Mac OS question

This is a discussion on Mac OS question within the C++ Programming forums, part of the General Programming Boards category; Hi everyone, I'm sure this answer is obviously to the point of trivial to some, but I looked around a ...

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    Registered User Stonehambey's Avatar
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    Mac OS question

    Hi everyone,

    I'm sure this answer is obviously to the point of trivial to some, but I looked around a bit and couldn't find a suitable answer. ^_^

    My C++ compiler produces a .exe file. Someone told me that they couldn't run one of my programs as they were using a mac which couldn't open .exe files. So what type of file would a mac C++ programmer produce, and would they work on PCs?

    Thanks in advance for any replies,

    Kind Regards

    Stonehambey

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    Quote Originally Posted by Stonehambey View Post
    Hi everyone,

    I'm sure this answer is obviously to the point of trivial to some, but I looked around a bit and couldn't find a suitable answer. ^_^

    My C++ compiler produces a .exe file. Someone told me that they couldn't run one of my programs as they were using a mac which couldn't open .exe files. So what type of file would a mac C++ programmer produce, and would they work on PCs?

    Thanks in advance for any replies,

    Kind Regards

    Stonehambey
    .app

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    If you want a C++ program to work on a mac, you have to compile it on a Mac or with a compiler that creates an executable that runs on the mac OS you are targeting. Just changing the extension won't help.

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    Registered User Stonehambey's Avatar
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    I ask simply because I'm probably going to be buying a new laptop when I start my postgrad course next year and am weighing up the pros and cons of buying a mac over a pc. Since C++ has become one of the more prominant uses for my current laptop I wouldn't want anything to get in the way of that

    If I create a .app file using a mac, will it run on a pc? I sometimes put programs on my site and want it to reach as many people as possible.

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    When you're learning C++, you generally write code and copy the code to your different machines as necessary. If you write portable code (which most C++ learners should), then while you're on the Mac you can compile it into something that runs on Mac. Then you can copy the code to a PC and compile it on the PC for something that runs on the PC.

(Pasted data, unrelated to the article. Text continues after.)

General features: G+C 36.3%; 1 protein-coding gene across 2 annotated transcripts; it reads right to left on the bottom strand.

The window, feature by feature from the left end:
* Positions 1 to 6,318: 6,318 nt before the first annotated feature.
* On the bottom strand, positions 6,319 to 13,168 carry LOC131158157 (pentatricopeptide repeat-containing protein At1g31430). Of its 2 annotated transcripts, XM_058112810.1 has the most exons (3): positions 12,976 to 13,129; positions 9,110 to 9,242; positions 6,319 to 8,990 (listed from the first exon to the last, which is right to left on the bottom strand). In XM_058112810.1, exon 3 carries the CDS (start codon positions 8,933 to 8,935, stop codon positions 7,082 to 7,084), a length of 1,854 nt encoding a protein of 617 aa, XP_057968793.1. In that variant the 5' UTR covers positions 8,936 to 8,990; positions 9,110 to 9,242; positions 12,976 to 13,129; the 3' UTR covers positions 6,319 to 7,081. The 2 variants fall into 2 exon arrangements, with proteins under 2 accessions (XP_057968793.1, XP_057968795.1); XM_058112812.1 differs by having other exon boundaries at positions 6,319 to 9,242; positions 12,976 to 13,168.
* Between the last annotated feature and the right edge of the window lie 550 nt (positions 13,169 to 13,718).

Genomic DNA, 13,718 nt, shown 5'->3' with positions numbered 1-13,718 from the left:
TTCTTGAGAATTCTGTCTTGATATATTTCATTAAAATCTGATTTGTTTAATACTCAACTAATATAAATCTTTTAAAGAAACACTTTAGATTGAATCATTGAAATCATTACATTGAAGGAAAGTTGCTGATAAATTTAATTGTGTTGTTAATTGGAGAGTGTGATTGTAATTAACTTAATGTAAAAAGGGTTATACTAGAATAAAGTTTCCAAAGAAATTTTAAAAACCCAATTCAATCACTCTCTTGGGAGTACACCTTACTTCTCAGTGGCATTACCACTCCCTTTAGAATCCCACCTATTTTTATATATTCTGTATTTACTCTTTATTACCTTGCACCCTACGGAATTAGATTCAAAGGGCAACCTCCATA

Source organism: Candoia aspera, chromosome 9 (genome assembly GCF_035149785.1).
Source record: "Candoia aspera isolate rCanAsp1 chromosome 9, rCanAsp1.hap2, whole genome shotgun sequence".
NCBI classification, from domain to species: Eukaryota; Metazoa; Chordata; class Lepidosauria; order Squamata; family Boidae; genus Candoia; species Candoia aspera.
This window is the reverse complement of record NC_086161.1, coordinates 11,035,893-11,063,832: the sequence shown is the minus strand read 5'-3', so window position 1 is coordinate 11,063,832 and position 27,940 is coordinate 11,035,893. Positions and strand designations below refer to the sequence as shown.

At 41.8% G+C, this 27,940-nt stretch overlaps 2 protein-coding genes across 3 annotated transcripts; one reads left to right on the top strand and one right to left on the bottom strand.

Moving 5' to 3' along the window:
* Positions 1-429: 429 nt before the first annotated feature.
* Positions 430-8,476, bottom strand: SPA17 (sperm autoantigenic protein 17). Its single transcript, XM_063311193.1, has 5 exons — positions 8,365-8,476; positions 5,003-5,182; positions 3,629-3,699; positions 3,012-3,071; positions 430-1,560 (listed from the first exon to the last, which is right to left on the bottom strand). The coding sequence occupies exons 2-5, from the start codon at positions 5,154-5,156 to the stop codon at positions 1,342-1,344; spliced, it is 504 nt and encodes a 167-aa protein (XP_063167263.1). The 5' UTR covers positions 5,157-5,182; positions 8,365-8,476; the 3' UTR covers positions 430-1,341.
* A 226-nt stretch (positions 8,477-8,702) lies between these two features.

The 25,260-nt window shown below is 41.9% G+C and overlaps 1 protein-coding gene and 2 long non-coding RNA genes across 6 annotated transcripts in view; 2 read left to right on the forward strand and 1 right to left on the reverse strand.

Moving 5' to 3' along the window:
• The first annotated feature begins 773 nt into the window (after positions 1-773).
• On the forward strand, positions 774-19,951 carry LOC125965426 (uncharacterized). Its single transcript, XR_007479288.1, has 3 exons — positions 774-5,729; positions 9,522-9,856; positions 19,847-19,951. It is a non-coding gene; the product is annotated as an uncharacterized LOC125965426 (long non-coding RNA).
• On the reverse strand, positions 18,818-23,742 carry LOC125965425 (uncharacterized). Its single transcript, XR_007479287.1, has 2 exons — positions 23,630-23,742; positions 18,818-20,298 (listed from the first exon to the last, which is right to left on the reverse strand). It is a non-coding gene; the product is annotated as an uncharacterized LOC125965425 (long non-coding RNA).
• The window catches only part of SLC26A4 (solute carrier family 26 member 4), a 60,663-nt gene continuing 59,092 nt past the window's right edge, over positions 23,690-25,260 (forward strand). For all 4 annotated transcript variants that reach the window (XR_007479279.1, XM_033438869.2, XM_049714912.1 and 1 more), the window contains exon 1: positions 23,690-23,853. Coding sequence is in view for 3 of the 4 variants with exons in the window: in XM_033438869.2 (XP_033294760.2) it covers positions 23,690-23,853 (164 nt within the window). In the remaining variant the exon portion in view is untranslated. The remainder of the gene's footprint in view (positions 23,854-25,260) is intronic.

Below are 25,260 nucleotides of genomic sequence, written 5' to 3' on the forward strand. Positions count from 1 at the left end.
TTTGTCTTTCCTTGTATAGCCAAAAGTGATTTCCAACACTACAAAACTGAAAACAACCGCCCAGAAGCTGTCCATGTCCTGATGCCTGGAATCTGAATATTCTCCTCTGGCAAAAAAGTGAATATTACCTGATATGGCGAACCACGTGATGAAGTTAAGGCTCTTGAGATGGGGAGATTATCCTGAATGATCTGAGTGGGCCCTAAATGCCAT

Mac OS X runs a Unix style system, and it might even have the gcc compiler installed already, so you shouldn't have any trouble writing code for it.

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    Just to clarify: the extension of the file is not really what matters here. That's only making it easy for us humans to recognize the type of the file. [1]

    What happens, however, is that the different OS makers come up with different ways to store the executable file. The file contains (essentially) identical code in itself, but the data that the OS uses to tell how large the code is, how large the data section is, what DLL's or .so files (Unix/Linux/MacOS X corresponding to DLL's) this particular executable file relies on, etc, etc, is what changes [and of course, if the machines have different processors, then the code itself will also be different, but nowadays Mac's use the same type of processor as PC's].

    [1] Yes, windows still uses the extension to recognize if the file can be executed or not, but you can actually add for example .app to the list of executable extensions, should you wish.

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    In a nutshell: if you write portable code, then you should be able to compile it under Mac and Windows, generate executables specific to a platform, and run it under that platform. However, compiling it under one system and running it in another isn't going to work very well.

    On the other hand, it can be useful to compile for different platforms on one system. For example, on my Linux system I can use wine to generate a Windows executable. I can also emulate Mac OS 7 (which is ancient), though I've never really gotten anything to compile there. (Supposedly MPW works. I've gotten it to work on a native Mac OS 9 system, but not OS 7.)

    I have no idea how difficult it would be to create Windows executables from a Mac or vise versa. Probably quite difficult. You'd likely have to have two different machines or some emulation software of some sort.
    dwk

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    Bootcamp

    You can even use BootCamp with your Mac, install a minimal version of Windows just for compiling and creating executables, and you are done in *native* environment.

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    If you want compile-once-run-everywhere, try Java.

    C++ is at best write-once-compile-everywhere currently.

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    Thanks for the replies guys. Based on these answers I think I will forgo the mac for the moment. I can't really justify paying 3 times what I would for a pc with the same specs. I've never really been one to buy into apple's smug image

    Quote Originally Posted by cyberfish
    If you want compile-once-run-everywhere, try Java.

    C++ is at best write-once-compile-everywhere currently.
    I've already fallen for C++ I'm afraid. Besides, isn't Java write-once-debug-everywhere?

    Cheers,

    Stonehambey

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